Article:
The goal? To promote more blood flow within your body, make you more flexible, and relax the tension built up in your muscles. On the other hand, deep tissue massage is known to be a little more intense than Swedish massage.
For those who are unaware, deep tissue massages involve working deeper layers of connective tissue and muscles. Plus, it’s not uncommon for athletes to get regular deep tissue massages for things like strains or other musculoskeletal problems either. Have you gotten a deep tissue massage recently?
If that’s the case, then that could explain why you feel so sore following your appointment. And get this – when your muscles are sore, your immune system kicks into overdrive to fix your muscles. But when this happens, it could trigger feelings of exhaustion or illness in your body.
Sick and tired of aching feet and legs? You might want to invest in a lower body massager for help!
The Truth About Massage Toxins
Struggling to find out the truth about massage toxins? We’re here to help. First things first, people believe that massages release toxins because the act of squeezing tense muscles is thought to affect your lymph nodes as well.
Moving forward, it was previously believed that this action would move our lymph fluids and blood around in our body, forcing toxins to exit as quickly as possible. Now: for the moment you’ve all been waiting for.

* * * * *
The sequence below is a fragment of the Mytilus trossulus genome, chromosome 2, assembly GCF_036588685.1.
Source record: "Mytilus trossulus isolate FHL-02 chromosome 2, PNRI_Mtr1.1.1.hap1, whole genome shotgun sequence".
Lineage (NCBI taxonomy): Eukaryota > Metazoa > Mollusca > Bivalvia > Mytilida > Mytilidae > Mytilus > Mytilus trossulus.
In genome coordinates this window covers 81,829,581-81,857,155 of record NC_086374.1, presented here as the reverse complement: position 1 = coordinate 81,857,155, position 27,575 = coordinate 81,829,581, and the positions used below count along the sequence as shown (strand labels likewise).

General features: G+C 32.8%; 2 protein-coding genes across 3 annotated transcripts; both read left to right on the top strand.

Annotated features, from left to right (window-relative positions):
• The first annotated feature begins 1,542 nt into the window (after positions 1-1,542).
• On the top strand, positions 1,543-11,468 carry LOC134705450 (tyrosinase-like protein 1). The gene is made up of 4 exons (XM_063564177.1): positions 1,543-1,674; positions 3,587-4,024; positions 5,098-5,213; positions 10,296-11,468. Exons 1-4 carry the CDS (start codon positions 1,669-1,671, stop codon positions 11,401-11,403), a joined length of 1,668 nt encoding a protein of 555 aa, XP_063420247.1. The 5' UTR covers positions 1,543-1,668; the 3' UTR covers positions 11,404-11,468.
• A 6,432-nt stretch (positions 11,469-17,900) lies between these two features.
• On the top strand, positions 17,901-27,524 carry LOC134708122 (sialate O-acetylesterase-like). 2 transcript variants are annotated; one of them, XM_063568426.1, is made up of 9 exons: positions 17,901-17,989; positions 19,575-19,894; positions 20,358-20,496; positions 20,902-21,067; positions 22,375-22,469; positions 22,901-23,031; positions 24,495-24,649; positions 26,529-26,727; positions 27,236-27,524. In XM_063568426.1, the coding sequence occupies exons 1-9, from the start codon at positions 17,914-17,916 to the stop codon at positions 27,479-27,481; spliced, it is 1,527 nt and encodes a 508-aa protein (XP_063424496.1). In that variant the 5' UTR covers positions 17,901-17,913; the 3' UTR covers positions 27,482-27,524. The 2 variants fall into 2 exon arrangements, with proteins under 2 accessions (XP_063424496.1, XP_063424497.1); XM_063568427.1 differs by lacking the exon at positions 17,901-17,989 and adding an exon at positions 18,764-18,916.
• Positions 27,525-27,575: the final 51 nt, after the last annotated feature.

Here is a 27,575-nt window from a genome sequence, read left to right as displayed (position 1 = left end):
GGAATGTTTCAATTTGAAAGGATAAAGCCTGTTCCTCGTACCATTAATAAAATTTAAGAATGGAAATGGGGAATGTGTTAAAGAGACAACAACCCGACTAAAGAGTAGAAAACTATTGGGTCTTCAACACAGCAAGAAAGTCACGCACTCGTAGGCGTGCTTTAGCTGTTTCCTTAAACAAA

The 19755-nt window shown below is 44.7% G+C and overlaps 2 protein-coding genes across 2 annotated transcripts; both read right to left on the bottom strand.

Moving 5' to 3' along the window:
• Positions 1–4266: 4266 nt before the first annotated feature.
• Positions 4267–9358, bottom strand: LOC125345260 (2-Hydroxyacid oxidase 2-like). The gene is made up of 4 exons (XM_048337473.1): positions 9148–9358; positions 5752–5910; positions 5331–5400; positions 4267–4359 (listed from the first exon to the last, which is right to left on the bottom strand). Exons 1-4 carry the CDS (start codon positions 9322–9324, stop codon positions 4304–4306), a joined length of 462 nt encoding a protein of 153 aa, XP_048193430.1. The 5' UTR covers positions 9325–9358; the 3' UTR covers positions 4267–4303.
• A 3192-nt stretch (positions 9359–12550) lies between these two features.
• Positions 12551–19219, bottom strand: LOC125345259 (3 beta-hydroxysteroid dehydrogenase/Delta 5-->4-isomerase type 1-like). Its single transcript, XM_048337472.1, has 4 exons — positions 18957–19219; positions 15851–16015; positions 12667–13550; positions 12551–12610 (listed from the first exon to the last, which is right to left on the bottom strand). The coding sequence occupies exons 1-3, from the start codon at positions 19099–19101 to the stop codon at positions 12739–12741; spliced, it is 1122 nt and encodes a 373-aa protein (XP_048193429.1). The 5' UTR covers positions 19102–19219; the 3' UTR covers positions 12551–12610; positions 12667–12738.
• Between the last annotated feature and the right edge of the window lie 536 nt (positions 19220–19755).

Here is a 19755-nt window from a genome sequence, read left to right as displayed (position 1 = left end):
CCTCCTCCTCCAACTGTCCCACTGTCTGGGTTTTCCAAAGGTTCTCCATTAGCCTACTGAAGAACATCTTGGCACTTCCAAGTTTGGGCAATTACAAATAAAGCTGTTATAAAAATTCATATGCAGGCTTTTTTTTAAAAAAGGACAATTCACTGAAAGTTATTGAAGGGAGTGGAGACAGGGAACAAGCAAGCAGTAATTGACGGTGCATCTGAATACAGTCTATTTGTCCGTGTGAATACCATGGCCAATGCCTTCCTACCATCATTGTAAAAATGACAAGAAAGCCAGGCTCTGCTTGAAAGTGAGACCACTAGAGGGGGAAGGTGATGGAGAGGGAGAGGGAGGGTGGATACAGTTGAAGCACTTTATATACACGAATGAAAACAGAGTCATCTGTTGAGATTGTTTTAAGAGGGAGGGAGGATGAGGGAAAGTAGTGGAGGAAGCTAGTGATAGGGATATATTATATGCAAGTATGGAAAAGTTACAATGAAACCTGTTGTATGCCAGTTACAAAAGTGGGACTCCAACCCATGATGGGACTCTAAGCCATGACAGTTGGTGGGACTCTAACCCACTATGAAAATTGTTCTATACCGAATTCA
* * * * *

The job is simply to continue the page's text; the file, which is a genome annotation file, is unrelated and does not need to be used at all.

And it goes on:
As of now, there have been zero scientific studies to prove the reasoning behind this wive’s tale. In fact, researchers checked blood lactate levels as a way to see if this rumour was true. To put it simply, try to think about yourself running super quickly across a huge field.
On top of your heart feeling like it’s going to burst, your legs will also start to bur. Of course, this feeling is caused by lactic acid buildup. Also known as lactate, scientists analysed lactic acid buildup to see if any of it was released during a massage.
Here’s the catch. Once scientists actually tested the amount of lactic acid leftover in the body after a massage, they found that it really wasn’t the case most of the time. On the bright side, other experts swear that receiving a deep tissue massage a few hours after a workout will relieve muscle tension.
Admit it – we’re all kind of disappointed to find out that massages don’t release toxins. However, that’s not to say that it doesn’t have any healing properties, including:
- Reducing stress
- Boosting circulation
- Increasing flexibility
Let’s be honest. Nothing is going to stop us from getting a deep tissue or Swedish massage, but what do you even do afterwards?
What to Do After a Deep Tissue Massage